Opinion by Robert Kagan, a senior fellow at the Brookings Institution and a contributing columnist for The Post. May 18, 2016, Opinion Section, The Washington Post
Do both primary popular GOP and Democrat candidates think they are above the law, what is next?
If popular GOP candidate Donald Trump’s comments about forcing the U.S. Military to act on illegal orders to torture insurgents (on the battlefield?) and Hillary Clinton gets indicted for yet another Clinton ‘Emailgate’ scandal for breaching national security, what happens next?
At this point the top two candidates are appearing unfit to lead the nation. This may be the first accurate result of how the media plays an integral and dangerous role in the American political system.
Last Night, Donald Trump Disqualified Himself
© Mary Strayhorne ALL RIGHTS RESERVED
Highlight: [On advice to try online dating] As if most thirtysomethings haven’t thought of this already. As if they haven’t already been bombarded by potential suitors with unsolicited dick pics or have experienced confusing Tinder profile photos featuring newborn babies in a hospital (Is this guy married?). Many people assume online dating expedites the situation, but it sometimes only makes being single feel worse.
Highlight: The study focused on messages these women got from their social environments. A lot of the messages were pretty pejorative and intrusive, and the major finding was that at this time in their life – ages 28 to 34 – there was a lot of focus on their single status. It underscored their visibility and invisibility. The invisibility is their actual life experience of not being married by a certain age; some people would just assume they had kids because they were 31. Their younger siblings were starting to marry and have kids, and this felt awkward and not natural.
Highlight: These early career flameouts are reflected through the corporate ladder. Today, 53% of corporate entry-level jobs are held by women, a percentage that drops to 37% for mid-management roles and 26% for vice presidents and senior managers, according to McKinsey research. Men are twice as likely as women to advance at each career transition stage. One rationale is that men are more likely than women to do things that help their personal wellbeing at work, thus negating burnout, according to the Captivate Network. Men are 25% more likely to take breaks throughout the day for personal activities, 7% more likely to take a walk, 5% more likely to go out to lunch, and 35% more likely to take breaks “just to relax.”
To be clear, I grew up within a solid middle class family. My father was a lawyer who spent most of his career as a workers’ compensation attorney for hard working, often blue collar clients. My mother was a high school educated real estate paralegal–with a few college credits under her belt–who worked her tail off for over 20 years for attorneys until she went out on her own to form a title company. My parents worked their butts off. I know, my brother and I were latchkey kids in the 80’s and 90’s, born and raised in the DC suburbs. Never rich, sometimes well off, sometimes not so well off and at the mercy of market forces we could not control ourselves. We make good Marx ideology candidates. Keep reading.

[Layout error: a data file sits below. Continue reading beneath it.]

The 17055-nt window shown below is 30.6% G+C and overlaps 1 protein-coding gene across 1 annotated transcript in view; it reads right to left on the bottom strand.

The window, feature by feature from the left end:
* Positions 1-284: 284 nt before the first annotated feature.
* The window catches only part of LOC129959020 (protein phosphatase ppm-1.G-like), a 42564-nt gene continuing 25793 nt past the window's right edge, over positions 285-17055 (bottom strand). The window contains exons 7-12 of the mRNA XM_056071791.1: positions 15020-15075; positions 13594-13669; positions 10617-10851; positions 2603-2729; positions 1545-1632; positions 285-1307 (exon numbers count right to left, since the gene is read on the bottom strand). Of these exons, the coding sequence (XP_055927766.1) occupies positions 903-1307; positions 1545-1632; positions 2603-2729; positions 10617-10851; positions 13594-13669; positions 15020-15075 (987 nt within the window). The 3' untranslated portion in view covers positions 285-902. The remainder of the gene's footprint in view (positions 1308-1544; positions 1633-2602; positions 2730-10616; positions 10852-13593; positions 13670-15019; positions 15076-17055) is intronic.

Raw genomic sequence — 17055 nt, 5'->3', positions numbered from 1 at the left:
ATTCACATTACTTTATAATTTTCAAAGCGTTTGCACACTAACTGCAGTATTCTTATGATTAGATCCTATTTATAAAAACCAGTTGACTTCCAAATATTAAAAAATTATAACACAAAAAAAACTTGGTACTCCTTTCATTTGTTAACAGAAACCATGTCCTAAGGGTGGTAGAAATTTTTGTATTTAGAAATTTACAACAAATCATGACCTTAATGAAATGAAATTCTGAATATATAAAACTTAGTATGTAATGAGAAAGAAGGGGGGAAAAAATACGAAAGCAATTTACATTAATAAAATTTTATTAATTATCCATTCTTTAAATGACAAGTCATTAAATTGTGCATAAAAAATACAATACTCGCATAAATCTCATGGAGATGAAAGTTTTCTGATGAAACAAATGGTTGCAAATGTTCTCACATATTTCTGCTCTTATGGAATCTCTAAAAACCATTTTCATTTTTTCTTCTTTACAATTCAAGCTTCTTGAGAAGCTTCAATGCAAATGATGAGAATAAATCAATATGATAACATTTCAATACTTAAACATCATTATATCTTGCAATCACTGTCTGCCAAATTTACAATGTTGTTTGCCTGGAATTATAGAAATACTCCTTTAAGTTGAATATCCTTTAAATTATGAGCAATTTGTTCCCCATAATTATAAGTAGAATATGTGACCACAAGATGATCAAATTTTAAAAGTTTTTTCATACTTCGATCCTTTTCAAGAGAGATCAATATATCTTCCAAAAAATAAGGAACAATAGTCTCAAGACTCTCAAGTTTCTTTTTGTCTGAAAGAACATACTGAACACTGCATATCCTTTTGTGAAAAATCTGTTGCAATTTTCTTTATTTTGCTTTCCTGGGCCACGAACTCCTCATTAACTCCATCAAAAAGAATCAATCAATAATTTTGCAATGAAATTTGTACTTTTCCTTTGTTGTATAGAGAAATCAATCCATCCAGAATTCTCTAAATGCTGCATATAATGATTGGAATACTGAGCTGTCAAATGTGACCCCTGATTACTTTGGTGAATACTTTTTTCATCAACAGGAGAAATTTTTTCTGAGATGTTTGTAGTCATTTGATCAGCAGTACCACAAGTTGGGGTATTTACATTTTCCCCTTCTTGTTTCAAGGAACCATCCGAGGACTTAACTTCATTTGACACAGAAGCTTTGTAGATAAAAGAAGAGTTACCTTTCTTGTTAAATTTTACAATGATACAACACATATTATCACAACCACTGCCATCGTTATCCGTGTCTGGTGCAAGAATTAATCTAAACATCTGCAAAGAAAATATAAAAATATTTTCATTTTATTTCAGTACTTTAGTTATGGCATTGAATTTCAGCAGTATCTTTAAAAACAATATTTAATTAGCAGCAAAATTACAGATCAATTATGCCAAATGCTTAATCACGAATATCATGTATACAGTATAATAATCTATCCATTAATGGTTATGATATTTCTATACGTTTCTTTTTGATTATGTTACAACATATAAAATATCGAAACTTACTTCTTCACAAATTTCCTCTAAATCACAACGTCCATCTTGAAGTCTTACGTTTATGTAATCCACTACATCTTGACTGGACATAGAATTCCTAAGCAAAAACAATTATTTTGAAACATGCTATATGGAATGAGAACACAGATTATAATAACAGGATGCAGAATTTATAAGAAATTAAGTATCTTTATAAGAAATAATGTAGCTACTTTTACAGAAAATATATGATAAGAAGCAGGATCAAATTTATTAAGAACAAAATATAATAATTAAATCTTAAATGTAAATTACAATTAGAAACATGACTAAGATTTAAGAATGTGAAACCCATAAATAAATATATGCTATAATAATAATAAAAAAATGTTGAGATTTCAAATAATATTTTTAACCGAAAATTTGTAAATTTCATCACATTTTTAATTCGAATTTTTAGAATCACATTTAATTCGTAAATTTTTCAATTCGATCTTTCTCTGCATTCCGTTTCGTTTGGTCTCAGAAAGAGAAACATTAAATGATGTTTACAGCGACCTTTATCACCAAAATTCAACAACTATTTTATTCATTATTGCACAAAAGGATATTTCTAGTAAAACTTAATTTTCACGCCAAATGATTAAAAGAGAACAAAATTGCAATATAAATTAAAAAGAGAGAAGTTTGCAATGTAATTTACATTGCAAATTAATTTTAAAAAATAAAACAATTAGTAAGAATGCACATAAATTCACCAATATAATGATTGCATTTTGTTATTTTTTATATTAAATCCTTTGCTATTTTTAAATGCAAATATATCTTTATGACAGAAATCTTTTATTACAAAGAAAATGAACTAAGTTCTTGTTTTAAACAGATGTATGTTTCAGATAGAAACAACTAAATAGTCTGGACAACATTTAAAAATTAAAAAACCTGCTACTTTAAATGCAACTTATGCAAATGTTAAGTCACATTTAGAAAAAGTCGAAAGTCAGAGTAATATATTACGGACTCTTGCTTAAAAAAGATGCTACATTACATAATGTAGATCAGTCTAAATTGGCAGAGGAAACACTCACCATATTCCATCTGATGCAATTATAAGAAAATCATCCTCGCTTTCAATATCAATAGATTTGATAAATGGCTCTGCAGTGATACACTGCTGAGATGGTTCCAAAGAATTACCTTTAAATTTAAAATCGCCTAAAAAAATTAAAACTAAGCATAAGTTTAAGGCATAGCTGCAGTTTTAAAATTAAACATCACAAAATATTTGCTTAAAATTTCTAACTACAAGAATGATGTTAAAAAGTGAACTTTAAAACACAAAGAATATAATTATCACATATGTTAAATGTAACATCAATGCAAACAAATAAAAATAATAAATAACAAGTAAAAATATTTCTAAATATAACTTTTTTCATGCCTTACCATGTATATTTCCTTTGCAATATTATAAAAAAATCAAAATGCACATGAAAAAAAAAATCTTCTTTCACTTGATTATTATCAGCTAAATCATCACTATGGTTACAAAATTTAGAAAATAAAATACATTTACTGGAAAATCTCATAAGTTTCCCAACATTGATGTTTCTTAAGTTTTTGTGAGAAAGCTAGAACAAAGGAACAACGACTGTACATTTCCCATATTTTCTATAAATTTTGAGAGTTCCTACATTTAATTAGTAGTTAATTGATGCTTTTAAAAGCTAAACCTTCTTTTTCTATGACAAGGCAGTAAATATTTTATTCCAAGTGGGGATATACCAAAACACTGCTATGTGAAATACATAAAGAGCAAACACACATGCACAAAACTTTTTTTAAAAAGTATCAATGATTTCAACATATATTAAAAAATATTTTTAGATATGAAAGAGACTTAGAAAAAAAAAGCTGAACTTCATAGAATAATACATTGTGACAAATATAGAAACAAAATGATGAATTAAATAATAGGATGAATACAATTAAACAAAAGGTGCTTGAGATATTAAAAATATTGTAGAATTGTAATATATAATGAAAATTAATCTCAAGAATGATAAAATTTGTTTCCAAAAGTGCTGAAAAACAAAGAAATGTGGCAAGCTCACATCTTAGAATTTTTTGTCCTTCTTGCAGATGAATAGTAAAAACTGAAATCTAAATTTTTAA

I spent the first 15 years of my post-public high school life working and earning four degrees: an associates, a bachelors, a Juris Doctor, and, finally, a Master of Laws. I also have over $300,000 in student loan debt. Yes, it is blood curdling. So, you bet your ass, I paid attention in class and worked my tail off too.
I emerged ready and willing to hit the ground running, only to find that my education no longer holds the same market value it did when I was sold the idea of more degrees. I had educated myself out of the market entirely.
After all that hard work, with crippling student loans to pay back, and not one response to a single resume in 6 months (not one in dozens of applications), to say I was livid would be an understatement. What has become the ultimate equalizer now? Technology. In my case, likely a poorly designed job applicant algorithm.
So, I did what any over-educated and underemployed person would do, I sat and thought, tried to figure out where it all went wrong. I spent months thinking I did something wrong, that I used poor judgment, that I was wrong somehow. I played through all scenarios and kept landing on the same question mark: ‘wait, so when did life become fair enough so that everyone gets a trophy for just showing up?’
No. You dear sweet idealistic people brought up with privilege and self-esteem, life is not fair. If you disagree, then I point you to the ISIS crisis. Do you think they or their victims find life fair? But I digress.
For now, I point my critical finger at Karl Marx and I begin my analysis on him. If you don’t know who he is, I’m sure you are well-versed in Wikipedia, though I urge you to spend time to review multiple credible sources. What’s a credible source? If you are college educated, shame on your teachers or shame on you for not paying attention in class that day. If you are high school educated or otherwise, it isn’t typically found on a standardized exam and I would be happy to explain. Read More
I would like very much to ascend a stage, dressed in a plain get up, phone in hand, slouched ever so intoxicatedly and read Dorothy Parker’s Résumé aloud, from my iPhone whilst smoking a cigar of the pequeno variety.
My performance wouldn’t be the poetry reading as much as it would be the lack thereof by the prohibition of smoking in a DC poets bar.
Would anyone be interested in such an experiment?